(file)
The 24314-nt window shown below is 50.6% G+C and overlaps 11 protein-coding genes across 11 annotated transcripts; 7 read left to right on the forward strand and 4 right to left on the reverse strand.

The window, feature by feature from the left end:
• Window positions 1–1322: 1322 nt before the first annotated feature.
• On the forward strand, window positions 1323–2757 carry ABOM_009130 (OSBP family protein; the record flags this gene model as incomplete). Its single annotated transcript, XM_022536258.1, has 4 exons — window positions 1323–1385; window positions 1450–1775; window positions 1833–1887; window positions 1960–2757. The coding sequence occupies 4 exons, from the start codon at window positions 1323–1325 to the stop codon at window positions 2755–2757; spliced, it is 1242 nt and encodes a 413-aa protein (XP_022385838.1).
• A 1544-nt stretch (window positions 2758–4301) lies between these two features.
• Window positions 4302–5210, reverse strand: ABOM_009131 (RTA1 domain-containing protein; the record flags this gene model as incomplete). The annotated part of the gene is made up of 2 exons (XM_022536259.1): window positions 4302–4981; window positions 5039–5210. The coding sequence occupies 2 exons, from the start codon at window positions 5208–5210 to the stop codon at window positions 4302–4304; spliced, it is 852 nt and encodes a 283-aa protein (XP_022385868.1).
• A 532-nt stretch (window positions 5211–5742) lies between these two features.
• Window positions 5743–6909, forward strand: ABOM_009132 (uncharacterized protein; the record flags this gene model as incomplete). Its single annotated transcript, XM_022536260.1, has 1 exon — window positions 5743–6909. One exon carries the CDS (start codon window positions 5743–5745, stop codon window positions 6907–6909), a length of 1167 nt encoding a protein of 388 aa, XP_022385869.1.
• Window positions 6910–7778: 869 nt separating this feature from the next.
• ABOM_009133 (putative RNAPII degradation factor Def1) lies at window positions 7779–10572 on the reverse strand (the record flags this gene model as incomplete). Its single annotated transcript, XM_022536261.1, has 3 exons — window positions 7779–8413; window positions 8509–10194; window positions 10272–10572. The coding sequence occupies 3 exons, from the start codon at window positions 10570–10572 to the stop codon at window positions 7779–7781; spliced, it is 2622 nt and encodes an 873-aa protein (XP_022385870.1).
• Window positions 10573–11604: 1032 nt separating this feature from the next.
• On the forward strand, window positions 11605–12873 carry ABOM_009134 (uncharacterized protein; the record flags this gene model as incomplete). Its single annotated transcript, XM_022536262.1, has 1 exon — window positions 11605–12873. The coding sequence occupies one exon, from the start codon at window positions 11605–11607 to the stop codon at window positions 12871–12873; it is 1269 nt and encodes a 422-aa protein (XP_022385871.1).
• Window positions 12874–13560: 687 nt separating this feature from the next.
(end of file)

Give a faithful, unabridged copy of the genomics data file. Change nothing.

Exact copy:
The 24314-nt window shown below is 50.6% G+C and overlaps 11 protein-coding genes across 11 annotated transcripts; 7 read left to right on the forward strand and 4 right to left on the reverse strand.

The window, feature by feature from the left end:
• Window positions 1–1322: 1322 nt before the first annotated feature.
• On the forward strand, window positions 1323–2757 carry ABOM_009130 (OSBP family protein; the record flags this gene model as incomplete). Its single annotated transcript, XM_022536258.1, has 4 exons — window positions 1323–1385; window positions 1450–1775; window positions 1833–1887; window positions 1960–2757. The coding sequence occupies 4 exons, from the start codon at window positions 1323–1325 to the stop codon at window positions 2755–2757; spliced, it is 1242 nt and encodes a 413-aa protein (XP_022385838.1).
• A 1544-nt stretch (window positions 2758–4301) lies between these two features.
• Window positions 4302–5210, reverse strand: ABOM_009131 (RTA1 domain-containing protein; the record flags this gene model as incomplete). The annotated part of the gene is made up of 2 exons (XM_022536259.1): window positions 4302–4981; window positions 5039–5210. The coding sequence occupies 2 exons, from the start codon at window positions 5208–5210 to the stop codon at window positions 4302–4304; spliced, it is 852 nt and encodes a 283-aa protein (XP_022385868.1).
• A 532-nt stretch (window positions 5211–5742) lies between these two features.
• Window positions 5743–6909, forward strand: ABOM_009132 (uncharacterized protein; the record flags this gene model as incomplete). Its single annotated transcript, XM_022536260.1, has 1 exon — window positions 5743–6909. One exon carries the CDS (start codon window positions 5743–5745, stop codon window positions 6907–6909), a length of 1167 nt encoding a protein of 388 aa, XP_022385869.1.
• Window positions 6910–7778: 869 nt separating this feature from the next.
• ABOM_009133 (putative RNAPII degradation factor Def1) lies at window positions 7779–10572 on the reverse strand (the record flags this gene model as incomplete). Its single annotated transcript, XM_022536261.1, has 3 exons — window positions 7779–8413; window positions 8509–10194; window positions 10272–10572. The coding sequence occupies 3 exons, from the start codon at window positions 10570–10572 to the stop codon at window positions 7779–7781; spliced, it is 2622 nt and encodes an 873-aa protein (XP_022385870.1).
• Window positions 10573–11604: 1032 nt separating this feature from the next.
• On the forward strand, window positions 11605–12873 carry ABOM_009134 (uncharacterized protein; the record flags this gene model as incomplete). Its single annotated transcript, XM_022536262.1, has 1 exon — window positions 11605–12873. The coding sequence occupies one exon, from the start codon at window positions 11605–11607 to the stop codon at window positions 12871–12873; it is 1269 nt and encodes a 422-aa protein (XP_022385871.1).
• Window positions 12874–13560: 687 nt separating this feature from the next.